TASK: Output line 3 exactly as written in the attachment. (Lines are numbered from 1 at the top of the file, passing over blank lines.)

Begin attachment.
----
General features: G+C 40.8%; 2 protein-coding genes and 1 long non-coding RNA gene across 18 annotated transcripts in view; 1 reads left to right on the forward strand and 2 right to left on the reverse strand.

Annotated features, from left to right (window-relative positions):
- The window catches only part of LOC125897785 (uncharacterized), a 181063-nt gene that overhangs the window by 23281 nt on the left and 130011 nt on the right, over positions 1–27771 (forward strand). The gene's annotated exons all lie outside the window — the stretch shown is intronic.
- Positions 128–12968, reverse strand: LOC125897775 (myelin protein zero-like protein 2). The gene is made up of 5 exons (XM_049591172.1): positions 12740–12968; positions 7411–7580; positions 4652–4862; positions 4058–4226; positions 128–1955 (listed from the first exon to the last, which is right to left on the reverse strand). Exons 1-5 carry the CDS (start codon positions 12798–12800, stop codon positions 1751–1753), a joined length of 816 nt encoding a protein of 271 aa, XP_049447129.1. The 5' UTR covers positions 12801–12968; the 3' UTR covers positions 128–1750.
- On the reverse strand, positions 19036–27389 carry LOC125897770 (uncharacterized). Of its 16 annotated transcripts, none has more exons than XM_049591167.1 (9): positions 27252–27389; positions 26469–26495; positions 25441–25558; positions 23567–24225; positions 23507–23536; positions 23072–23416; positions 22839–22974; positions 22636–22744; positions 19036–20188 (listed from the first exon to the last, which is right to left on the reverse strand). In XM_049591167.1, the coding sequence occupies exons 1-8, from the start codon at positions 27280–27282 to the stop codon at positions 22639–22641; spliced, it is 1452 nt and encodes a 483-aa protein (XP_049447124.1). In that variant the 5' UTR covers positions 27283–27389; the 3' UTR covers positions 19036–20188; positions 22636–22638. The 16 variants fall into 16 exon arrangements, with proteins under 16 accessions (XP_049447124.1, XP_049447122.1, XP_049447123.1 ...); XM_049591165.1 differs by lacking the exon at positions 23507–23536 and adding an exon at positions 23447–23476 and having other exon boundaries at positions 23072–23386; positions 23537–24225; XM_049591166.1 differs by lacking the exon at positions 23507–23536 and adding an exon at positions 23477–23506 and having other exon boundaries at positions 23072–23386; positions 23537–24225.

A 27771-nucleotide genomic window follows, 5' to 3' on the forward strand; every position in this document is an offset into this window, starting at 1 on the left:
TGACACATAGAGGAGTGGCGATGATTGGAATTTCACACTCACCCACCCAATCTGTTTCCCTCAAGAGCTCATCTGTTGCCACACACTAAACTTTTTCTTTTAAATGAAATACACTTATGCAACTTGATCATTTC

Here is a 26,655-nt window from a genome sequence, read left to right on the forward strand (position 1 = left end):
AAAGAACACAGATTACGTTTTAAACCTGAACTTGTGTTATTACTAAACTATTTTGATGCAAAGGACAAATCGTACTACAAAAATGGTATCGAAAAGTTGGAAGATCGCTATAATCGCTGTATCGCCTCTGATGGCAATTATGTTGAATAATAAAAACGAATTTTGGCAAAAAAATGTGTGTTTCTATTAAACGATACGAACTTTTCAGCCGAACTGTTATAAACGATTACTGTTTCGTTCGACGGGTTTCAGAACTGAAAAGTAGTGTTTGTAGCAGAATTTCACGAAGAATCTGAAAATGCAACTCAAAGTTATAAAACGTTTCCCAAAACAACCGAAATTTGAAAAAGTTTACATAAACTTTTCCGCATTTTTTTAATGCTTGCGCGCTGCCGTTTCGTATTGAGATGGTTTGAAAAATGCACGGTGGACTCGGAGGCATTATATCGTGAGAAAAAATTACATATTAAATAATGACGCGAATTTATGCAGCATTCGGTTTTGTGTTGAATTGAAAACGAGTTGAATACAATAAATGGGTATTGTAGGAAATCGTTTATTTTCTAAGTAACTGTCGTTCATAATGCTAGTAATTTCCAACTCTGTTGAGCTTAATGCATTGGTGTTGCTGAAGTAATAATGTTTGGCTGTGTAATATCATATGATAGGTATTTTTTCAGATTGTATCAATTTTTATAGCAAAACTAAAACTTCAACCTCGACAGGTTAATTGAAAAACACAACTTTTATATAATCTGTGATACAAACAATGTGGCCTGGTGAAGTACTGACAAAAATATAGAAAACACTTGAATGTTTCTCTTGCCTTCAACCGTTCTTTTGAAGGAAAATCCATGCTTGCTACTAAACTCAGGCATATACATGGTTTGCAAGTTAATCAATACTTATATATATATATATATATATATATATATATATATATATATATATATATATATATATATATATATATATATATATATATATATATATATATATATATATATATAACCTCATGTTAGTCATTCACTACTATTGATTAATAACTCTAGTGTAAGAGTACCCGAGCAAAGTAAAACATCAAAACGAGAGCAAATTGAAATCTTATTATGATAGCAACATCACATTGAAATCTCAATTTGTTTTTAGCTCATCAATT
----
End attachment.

- The window catches only part of LOC125897785 (uncharacterized), a 181063-nt gene that overhangs the window by 23281 nt on the left and 130011 nt on the right, over positions 1–27771 (forward strand). The gene's annotated exons all lie outside the window — the stretch shown is intronic.